By Yam Kumari Kandel, Global Press Journal
NEPALGUNJ, NEPAL — Ajit Chaudhary looks healthy.
But Chaudhary, 21, who is thin with a fair complexion, says he has suffered from frequent aches in his chest, knees and other joints since he was 16.
When he could no longer bear the pain, Chaudhary says, he went to a hospital in Nepalgunj, a city on the Terai plains close to the border with India.
A physician prescribed pantoprazole, a medication to control extreme heartburn, he says.
But his symptoms persisted.
Two months later, after experiencing new pains in his knees and elbows, he visited an orthopedist.
That doctor couldn’t offer a diagnosis and simply suggested that he refrain from lifting heavy objects, Chaudhary says.
With his pain worsening and no concrete diagnosis, he decided to travel to Lucknow, India, in search of another specialist. This time, the doctor suggested he had a uric acid problem and prescribed a new round of medication.
But that didn’t work either.
The pain continued, and his legs were swelling, too. Other doctors diagnosed jaundice and arthritis.
“The medicine of any disease that I took did not relieve the pain,” Chaudhary says. “Rather, the pain became more severe. I went to many hospitals for this problem. All doctors did various tests on me. But nobody diagnosed the real disease.”
Finally, in 2015, back in Nepalgunj, Dr. Rajan Pandey, a physician at Bheri Zonal Hospital, performed a hemoglobin electrophoresis, a test that measures the different types of the protein in red blood cells, which carry oxygen to the body’s tissues.
Chaudhary’s test results were abnormal, and Pandey told him that there were various genetic mutations that can cause hemoglobin to be formed incorrectly. The doctor began exploring the possibility that Chaudhary was suffering from sickle cell anemia, also called sickle cell disease. Symptoms of the disease include pain in the chest, back, arms or legs, swelling in the hands and feet and excessive fatigue.
“I was shocked when I knew that I was suffering from this disease,” Chaudhary says.
Sickle cell anemia is a genetic disease that causes red blood cells, typically shaped like discs, to take on an abnormal crescent shape. The disease causes red blood cells to become sticky and rigid, making them more prone to getting trapped in small blood vessels, which in turn prevents them from reaching different parts of the body and causes pain, Pandey says.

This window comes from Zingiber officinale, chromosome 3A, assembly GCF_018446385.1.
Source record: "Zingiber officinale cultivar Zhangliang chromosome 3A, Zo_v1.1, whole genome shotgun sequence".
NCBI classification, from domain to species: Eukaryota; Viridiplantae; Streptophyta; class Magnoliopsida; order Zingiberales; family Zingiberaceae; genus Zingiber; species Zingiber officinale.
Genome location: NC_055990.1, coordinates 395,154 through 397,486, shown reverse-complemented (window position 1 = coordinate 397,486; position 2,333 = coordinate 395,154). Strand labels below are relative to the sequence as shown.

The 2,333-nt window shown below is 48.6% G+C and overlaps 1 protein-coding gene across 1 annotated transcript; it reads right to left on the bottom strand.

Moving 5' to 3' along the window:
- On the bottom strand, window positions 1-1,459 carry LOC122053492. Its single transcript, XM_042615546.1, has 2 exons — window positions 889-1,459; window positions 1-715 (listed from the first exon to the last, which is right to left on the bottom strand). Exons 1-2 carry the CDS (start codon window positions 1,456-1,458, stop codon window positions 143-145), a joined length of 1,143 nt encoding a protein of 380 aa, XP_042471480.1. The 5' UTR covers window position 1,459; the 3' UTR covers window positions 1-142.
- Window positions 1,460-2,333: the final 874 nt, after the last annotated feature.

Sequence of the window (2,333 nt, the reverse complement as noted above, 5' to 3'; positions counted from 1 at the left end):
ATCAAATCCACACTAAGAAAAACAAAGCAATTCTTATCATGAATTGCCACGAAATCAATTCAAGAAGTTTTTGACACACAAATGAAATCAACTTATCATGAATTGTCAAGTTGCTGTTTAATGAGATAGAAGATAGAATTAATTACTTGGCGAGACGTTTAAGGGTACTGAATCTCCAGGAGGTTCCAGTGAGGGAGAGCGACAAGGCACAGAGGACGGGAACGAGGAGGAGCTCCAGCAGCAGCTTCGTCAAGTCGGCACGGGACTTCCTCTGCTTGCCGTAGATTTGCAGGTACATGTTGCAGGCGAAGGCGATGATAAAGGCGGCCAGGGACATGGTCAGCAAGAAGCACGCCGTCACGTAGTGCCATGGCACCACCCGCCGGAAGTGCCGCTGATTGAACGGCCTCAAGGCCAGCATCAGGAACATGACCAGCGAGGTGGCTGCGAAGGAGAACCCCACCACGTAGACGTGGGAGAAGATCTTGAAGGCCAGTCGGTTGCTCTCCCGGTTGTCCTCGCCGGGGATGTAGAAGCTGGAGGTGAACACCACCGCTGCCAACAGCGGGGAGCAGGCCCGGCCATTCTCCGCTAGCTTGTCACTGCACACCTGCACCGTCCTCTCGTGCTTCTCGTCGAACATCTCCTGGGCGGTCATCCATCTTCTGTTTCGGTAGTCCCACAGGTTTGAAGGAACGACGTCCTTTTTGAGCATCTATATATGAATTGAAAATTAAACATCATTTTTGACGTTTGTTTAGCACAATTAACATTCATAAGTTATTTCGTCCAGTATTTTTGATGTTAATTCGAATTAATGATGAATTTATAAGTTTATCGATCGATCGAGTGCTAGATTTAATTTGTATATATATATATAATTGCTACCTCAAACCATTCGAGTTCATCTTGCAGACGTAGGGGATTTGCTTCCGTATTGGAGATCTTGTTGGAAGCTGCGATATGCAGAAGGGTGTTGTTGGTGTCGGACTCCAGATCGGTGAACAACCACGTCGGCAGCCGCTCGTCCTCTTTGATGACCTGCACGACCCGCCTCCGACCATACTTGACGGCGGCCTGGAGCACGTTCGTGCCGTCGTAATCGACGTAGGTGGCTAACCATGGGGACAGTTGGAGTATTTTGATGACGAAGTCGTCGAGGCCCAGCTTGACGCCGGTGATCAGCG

Sickle cell anemia is a recessive condition, meaning a person must have two copies of the gene to have the disease.
Pandey says the symptoms that Chaudhary showed are not unusual. (Chaudhary is a common last name among the Tharu people.) Tharus, an ethnic group indigenous to Nepal’s Terai region, are prone to sickle cell disease, Pandey says. That’s how he knew what to test for when he met Chaudhary.
Sickle cell disease is more common in malaria-prone regions, because the gene that causes sickle cell anemia is also resistant to malaria, Pandey says.
Tharus are seven times less likely to contract malaria than other Nepalese people, but more prone to sickle cell disease, confirms Dr. Bikas Devkota, a director at the Department of Health Services in Nepal.
As the number of sickle cell diagnoses continues to rise in rural parts of the country inhabited by the Tharu people, the Nepali government is training local doctors and nurses to staff health camps in 22 of the nation’s 75 districts. In the camps, staff members offer free blood tests and treatment options. Once patients are diagnosed, the health camps issue cards identifying them as having sickle cell disease. Patients can present their identity cards at hospitals and pharmacies to receive free medication.
The Ministry of Health estimates that 2,000 Tharu people have sickle cell anemia throughout the country, with heavy prevalence in the midwestern and farwestern regions of the nation, where more than 1,300 people have been diagnosed since 2011. According to the 2011 census, there are 1.74 million Tharus in Nepal.